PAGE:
Eugenics in the United States: not the past, but the present

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Most Americans are unaware of the Eugenics programs that were implemented in the 1920s and continued until the 1970s.  Even fewer are cognizant of the fact that eugenics is still practiced in the United States today.  The Eugenics Movement is more subdued than it was nearly 90 years ago and there are different pseudonyms that disguise the practice, but the fact remains that the Eugenics movement in the United States is alive and well – and taking your tax dollars.

Under the guise of “reproductive health,” the United States has never stopped the government-sanctioned eugenics programs.  Over $300 million of taxpayer money goes to family planning programs that are intentionally used suppress the birthrate in low-income, minority families.  Abortion proponents like the Guttmacher Institute have deemed this category of citizens the most “at risk” for unintended pregnancies, and requiring the most amount of government-funded family planning programs.
 
Although the family planning money is strictly intended for contraceptives, much of it ends up at Planned Parenthood, America's number one abortion chain.  It is no secret that Planned Parenthood’s founder, Margaret Sanger, was a self-proclaimed eugenicist, but many erroneously believe that those views died with her.  Sanger trained under Swiss eugenicists who glorified and helped shape the Nazi view of the world.  It stands as a testament that today while 80 percent of Planned Parenthood facilities are located in low-income, minority areas, and nearly 40 percent of all black babies are killed by abortion, that eugenics is still practiced throughout the nation.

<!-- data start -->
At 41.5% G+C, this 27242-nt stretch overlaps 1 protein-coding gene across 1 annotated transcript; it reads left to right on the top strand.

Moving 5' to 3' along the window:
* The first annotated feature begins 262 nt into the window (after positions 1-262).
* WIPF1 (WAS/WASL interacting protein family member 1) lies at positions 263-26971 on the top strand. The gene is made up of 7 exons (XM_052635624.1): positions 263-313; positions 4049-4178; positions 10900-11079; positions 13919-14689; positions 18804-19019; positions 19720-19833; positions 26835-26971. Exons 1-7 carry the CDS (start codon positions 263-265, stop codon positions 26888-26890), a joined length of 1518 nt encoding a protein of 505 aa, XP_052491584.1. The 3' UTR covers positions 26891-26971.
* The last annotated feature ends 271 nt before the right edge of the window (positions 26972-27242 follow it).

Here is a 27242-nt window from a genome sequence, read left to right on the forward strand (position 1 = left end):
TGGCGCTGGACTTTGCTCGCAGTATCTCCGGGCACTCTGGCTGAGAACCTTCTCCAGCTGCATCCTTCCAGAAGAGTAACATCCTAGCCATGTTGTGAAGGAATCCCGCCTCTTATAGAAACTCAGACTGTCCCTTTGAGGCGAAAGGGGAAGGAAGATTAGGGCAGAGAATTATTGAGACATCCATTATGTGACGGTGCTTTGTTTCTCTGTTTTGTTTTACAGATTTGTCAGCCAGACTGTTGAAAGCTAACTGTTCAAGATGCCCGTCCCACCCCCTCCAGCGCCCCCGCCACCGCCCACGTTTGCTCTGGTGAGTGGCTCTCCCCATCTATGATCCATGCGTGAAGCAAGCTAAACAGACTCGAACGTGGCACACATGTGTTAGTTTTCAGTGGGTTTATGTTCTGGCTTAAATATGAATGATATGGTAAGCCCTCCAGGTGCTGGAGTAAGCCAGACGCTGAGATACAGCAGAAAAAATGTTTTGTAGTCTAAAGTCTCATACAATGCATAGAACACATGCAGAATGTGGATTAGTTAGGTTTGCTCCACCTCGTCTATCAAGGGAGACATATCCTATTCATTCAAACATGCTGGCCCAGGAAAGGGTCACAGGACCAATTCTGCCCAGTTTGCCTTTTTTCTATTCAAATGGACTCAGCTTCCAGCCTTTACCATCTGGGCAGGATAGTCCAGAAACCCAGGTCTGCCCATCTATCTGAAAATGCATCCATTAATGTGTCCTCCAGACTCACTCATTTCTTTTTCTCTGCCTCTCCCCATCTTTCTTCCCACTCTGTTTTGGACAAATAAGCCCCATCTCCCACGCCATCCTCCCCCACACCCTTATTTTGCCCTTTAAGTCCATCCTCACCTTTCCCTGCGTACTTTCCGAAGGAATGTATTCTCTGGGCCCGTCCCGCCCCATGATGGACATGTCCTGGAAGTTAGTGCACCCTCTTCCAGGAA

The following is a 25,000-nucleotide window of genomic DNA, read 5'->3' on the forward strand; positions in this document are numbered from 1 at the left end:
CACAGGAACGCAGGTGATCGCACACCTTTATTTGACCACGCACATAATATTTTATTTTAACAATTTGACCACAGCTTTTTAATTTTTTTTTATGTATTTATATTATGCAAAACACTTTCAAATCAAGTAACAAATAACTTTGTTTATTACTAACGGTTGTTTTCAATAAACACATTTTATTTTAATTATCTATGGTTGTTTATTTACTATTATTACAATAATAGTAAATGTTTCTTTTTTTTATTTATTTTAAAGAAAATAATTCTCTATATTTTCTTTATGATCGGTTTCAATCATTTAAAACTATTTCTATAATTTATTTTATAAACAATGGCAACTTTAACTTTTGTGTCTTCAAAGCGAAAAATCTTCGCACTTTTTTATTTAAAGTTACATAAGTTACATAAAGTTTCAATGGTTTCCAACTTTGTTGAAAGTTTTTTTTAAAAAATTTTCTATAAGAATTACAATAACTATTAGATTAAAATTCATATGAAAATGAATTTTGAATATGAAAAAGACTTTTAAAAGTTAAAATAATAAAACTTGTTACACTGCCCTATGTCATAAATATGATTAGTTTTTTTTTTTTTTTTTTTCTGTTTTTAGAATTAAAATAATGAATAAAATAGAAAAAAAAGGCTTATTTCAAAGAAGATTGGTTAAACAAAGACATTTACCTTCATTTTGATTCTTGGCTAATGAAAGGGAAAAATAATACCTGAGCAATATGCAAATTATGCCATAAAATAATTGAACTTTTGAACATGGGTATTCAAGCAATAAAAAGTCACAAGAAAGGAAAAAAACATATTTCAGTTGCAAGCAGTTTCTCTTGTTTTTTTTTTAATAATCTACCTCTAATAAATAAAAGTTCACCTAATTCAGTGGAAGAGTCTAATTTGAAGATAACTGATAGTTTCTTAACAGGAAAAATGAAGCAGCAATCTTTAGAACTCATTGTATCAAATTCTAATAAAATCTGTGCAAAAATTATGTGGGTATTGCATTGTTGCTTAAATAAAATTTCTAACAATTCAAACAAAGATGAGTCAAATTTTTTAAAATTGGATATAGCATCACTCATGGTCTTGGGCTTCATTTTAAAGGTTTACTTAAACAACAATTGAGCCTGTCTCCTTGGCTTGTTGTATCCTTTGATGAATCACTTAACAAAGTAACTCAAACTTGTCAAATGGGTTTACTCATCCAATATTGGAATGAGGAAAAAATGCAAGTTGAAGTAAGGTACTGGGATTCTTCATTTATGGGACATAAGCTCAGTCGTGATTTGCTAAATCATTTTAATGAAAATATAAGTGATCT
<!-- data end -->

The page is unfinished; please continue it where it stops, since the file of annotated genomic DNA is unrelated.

Suppressing birthrates of racial minorities is not the only intent of eugenics.  Today, over 90 percent of children prenatally diagnosed with Down syndrome are aborted.  New tests are emerging that allow women to see if their child may be born with Down syndrome, autism, other cognitive disabilities, or even physical ailments.  These tests are advertised as a way to determine whether a child is “suitable” for a “quality life” and whether such a disability would suit his or her parents’ lifestyle.
 
Sterilization programs that were practiced in North Carolina in the 1960s were recently in the news. These programs were meant to keep “undesirables” – blacks, mentally handicapped people, and low-income women – from having children and passing on these “undesirable” traits.  People are appalled that something so immoral could be implemented on a group of people who were their neighbors, friends, and family.  Yet, they continue to allow Planned Parenthood and other abortion facilities into their neighborhoods and communities with the main objective to decrease the number of minority and low-income pregnancies and births.
 

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